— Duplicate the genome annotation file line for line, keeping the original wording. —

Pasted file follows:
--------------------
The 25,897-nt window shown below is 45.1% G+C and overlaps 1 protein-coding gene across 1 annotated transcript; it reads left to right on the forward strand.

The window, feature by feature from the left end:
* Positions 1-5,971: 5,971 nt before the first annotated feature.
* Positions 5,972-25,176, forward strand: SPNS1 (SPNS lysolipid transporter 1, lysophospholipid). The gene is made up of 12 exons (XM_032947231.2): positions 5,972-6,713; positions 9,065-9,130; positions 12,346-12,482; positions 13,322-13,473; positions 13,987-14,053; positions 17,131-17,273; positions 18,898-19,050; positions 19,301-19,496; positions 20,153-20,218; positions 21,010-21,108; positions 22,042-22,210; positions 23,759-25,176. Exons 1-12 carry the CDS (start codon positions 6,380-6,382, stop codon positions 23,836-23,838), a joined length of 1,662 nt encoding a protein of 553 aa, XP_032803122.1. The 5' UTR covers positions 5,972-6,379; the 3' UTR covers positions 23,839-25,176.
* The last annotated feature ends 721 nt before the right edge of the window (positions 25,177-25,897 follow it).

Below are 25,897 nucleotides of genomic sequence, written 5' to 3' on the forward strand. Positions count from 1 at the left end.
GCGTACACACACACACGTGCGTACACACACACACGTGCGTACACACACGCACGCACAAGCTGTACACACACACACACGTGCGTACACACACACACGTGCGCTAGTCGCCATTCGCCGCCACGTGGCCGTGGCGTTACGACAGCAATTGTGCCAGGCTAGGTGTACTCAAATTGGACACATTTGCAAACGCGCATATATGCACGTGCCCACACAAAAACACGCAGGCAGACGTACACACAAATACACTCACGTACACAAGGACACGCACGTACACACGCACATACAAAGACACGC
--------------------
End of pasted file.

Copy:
The 25,897-nt window shown below is 45.1% G+C and overlaps 1 protein-coding gene across 1 annotated transcript; it reads left to right on the forward strand.

The window, feature by feature from the left end:
* Positions 1-5,971: 5,971 nt before the first annotated feature.
* Positions 5,972-25,176, forward strand: SPNS1 (SPNS lysolipid transporter 1, lysophospholipid). The gene is made up of 12 exons (XM_032947231.2): positions 5,972-6,713; positions 9,065-9,130; positions 12,346-12,482; positions 13,322-13,473; positions 13,987-14,053; positions 17,131-17,273; positions 18,898-19,050; positions 19,301-19,496; positions 20,153-20,218; positions 21,010-21,108; positions 22,042-22,210; positions 23,759-25,176. Exons 1-12 carry the CDS (start codon positions 6,380-6,382, stop codon positions 23,836-23,838), a joined length of 1,662 nt encoding a protein of 553 aa, XP_032803122.1. The 5' UTR covers positions 5,972-6,379; the 3' UTR covers positions 23,839-25,176.
* The last annotated feature ends 721 nt before the right edge of the window (positions 25,177-25,897 follow it).

Below are 25,897 nucleotides of genomic sequence, written 5' to 3' on the forward strand. Positions count from 1 at the left end.
GCGTACACACACACACGTGCGTACACACACACACGTGCGTACACACACGCACGCACAAGCTGTACACACACACACACGTGCGTACACACACACACGTGCGCTAGTCGCCATTCGCCGCCACGTGGCCGTGGCGTTACGACAGCAATTGTGCCAGGCTAGGTGTACTCAAATTGGACACATTTGCAAACGCGCATATATGCACGTGCCCACACAAAAACACGCAGGCAGACGTACACACAAATACACTCACGTACACAAGGACACGCACGTACACACGCACATACAAAGACACGC